If the road to hell is paved with good intentions, then hell is full of unintended consequences.
The debate about whether hospitals’ reimbursements should be based on quality performance is not a unique concept. Similar systems have been implemented in other fields (e.g. education), and we in the medical field can learn from their experiences. In education, testing students is the driving force in measuring a “quality outcome.”
A growing number of educators now believe that the focus on testing to measure quality has actually reduced the quality of education; they cite the bureaucratic, inflexible, and cumbersome requirements placed on the educators, and the diversion of precious resources to focus on standardized test scores. The actual education of the students becomes secondary, and there are allegations of school systems manipulating their data to ensure maximum funding.
With the drive to pay-for-performance in the medical field, will the actual medical care of the patient become secondary to hitting the “quality” metrics set by the government? Add in a volatile mix of money, and this becomes a recipe for disaster.
Questions are many:
- What standards of quality are we going to use?
- Do these metrics truly translate into “quality”?
- Will the goal of reaching these metrics become the main focus of the hospitals instead of actual patient care?
- Is the goal to really improve the quality of healthcare, or is it just another vehicle for government and private third parties to come up with another excuse to reduce reimbursement in the name of quality?
Even now, ED physicians are giving antibiotics liberally for fear that they will be admonished for “missing” the pneumonia core measures. Whether this is appropriate care for the patient is irrelevant to hitting the statistical goal. Where is the incentive to deliver appropriate care? Are we even asking the right questions? Do bureaucrats know that even if appropriate, timely, quality care is given that a positive outcome is not guaranteed?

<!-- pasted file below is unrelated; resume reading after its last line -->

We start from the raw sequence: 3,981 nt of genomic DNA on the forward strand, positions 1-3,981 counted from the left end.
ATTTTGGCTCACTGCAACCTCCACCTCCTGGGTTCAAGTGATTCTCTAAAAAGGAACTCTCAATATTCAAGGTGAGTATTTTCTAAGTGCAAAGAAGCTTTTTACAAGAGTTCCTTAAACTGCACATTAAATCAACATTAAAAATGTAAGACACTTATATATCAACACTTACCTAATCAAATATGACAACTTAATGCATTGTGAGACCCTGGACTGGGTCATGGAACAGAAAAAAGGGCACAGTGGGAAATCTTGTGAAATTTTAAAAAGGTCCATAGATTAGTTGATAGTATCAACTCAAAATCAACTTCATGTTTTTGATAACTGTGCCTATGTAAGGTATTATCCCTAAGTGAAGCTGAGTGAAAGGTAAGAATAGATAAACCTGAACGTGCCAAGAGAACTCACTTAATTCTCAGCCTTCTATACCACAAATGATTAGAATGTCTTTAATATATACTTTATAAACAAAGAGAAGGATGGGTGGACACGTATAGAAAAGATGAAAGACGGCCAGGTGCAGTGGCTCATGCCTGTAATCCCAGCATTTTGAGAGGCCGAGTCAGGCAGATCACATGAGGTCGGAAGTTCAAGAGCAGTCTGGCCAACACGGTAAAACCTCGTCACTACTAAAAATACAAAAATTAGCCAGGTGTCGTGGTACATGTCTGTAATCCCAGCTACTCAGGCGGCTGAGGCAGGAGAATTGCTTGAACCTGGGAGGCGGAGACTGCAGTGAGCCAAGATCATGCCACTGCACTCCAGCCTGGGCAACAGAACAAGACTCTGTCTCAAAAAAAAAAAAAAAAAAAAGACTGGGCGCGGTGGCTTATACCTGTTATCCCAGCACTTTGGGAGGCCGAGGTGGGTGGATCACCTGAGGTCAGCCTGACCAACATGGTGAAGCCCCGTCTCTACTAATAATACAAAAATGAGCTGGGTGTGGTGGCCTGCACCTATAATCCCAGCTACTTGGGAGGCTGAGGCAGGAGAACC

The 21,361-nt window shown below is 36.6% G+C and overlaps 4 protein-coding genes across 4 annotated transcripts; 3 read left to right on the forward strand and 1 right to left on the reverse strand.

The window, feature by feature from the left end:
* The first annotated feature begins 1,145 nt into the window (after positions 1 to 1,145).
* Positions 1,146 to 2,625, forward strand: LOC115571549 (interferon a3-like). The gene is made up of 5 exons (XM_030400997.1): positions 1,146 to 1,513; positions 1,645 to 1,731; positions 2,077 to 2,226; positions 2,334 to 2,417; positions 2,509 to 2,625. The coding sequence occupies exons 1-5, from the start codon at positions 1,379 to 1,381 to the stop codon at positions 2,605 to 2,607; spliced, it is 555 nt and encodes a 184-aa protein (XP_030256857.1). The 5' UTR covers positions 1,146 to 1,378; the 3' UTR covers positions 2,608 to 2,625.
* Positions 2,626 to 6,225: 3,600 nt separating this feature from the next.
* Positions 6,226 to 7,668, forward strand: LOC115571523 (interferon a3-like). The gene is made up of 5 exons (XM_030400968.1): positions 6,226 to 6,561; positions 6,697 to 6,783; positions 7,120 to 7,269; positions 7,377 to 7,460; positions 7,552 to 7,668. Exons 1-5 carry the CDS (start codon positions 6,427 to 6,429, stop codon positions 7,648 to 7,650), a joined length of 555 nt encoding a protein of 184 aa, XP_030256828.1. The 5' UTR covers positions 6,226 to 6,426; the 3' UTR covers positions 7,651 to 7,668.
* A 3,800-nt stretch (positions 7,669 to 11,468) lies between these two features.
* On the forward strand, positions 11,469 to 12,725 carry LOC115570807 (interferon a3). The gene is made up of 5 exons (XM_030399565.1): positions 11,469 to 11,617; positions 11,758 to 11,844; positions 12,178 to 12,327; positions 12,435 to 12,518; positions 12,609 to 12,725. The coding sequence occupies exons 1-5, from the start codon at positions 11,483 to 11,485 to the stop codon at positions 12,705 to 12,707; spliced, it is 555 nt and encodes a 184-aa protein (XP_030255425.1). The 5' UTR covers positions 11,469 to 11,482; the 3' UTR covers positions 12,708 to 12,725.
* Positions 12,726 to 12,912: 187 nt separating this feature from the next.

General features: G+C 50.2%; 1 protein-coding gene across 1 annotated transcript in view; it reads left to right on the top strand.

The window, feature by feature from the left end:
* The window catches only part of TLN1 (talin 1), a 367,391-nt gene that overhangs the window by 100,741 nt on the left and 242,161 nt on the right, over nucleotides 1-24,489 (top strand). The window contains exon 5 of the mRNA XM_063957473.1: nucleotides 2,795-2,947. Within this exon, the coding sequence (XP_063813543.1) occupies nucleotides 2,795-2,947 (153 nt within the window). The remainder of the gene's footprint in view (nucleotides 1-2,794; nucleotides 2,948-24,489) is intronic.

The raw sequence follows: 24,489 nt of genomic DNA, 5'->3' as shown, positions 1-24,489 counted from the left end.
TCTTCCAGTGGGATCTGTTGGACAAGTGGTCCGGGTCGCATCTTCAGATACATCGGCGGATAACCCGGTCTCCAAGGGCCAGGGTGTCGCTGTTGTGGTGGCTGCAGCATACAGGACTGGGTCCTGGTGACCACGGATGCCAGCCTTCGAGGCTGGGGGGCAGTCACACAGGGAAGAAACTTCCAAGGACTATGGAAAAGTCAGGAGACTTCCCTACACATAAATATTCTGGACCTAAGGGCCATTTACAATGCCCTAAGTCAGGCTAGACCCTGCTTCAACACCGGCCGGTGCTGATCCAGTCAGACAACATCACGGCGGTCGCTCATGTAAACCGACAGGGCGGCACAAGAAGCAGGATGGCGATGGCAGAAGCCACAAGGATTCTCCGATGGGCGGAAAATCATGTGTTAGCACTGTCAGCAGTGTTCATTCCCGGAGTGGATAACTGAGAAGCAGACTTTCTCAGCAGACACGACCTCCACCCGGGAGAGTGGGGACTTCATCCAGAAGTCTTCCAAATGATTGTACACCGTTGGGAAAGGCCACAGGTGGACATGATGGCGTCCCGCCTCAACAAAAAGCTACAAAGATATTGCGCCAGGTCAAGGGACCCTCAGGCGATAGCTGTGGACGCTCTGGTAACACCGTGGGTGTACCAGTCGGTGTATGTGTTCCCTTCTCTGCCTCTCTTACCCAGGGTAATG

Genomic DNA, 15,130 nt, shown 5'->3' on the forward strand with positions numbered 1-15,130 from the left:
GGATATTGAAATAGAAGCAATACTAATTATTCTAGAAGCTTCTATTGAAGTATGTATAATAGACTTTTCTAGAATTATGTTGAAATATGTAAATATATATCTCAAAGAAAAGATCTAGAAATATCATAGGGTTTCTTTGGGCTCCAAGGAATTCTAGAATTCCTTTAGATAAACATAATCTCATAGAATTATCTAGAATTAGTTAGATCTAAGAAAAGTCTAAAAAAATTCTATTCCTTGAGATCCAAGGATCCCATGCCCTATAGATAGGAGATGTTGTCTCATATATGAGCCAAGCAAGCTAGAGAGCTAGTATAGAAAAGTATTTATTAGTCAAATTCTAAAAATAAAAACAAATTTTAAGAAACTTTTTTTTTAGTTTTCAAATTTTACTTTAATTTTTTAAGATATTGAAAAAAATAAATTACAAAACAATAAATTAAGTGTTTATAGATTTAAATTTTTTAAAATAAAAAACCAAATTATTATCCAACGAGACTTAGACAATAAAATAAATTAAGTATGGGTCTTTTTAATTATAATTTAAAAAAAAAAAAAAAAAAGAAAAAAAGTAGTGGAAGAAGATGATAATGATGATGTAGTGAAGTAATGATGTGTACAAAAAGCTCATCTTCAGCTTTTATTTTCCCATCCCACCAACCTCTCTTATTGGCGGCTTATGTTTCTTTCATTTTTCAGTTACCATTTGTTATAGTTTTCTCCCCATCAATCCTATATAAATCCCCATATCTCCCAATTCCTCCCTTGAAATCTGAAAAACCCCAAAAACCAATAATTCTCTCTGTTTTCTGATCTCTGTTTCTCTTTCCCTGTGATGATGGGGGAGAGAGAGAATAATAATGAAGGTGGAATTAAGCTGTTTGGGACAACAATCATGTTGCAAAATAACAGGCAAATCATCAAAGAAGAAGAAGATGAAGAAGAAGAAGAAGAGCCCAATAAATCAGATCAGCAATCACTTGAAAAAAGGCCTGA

The field of medicine has made incredible advances in patient care, but the fact remains that a certain percentage of the sick and elderly become sicker and eventually die, especially in hospitals.
Potential Problems are Many
Unintended consequences pose a real danger to a system that rewards and penalizes. One potential issue is the “rich getting richer and the poor getting poorer,” as more provider focus is placed on buffering statistics by keeping healthy people healthier to achieve better outcomes, meanwhile shunning or diverting the seriously sick patients in order to keep quality metrics within goal.
How will the government and insurance providers guarantee the accuracy of each hospital’s statistics?
Think of the money and resources that will be diverted away from the clinical arena and into the bureaucratic nightmare of record-keeping needed to implement this pay-for-performance system. How many billions of dollars will be needed to fund this new bureaucracy? Do we need another bureaucratic, punitive layer in our already cumbersome medical system?
My answer is clear: No! TH
Dr. Yu is medical director of adult hospitalist services at Presbyterian Medical Group in Albuquerque, N.M., and a Team Hospitalist member.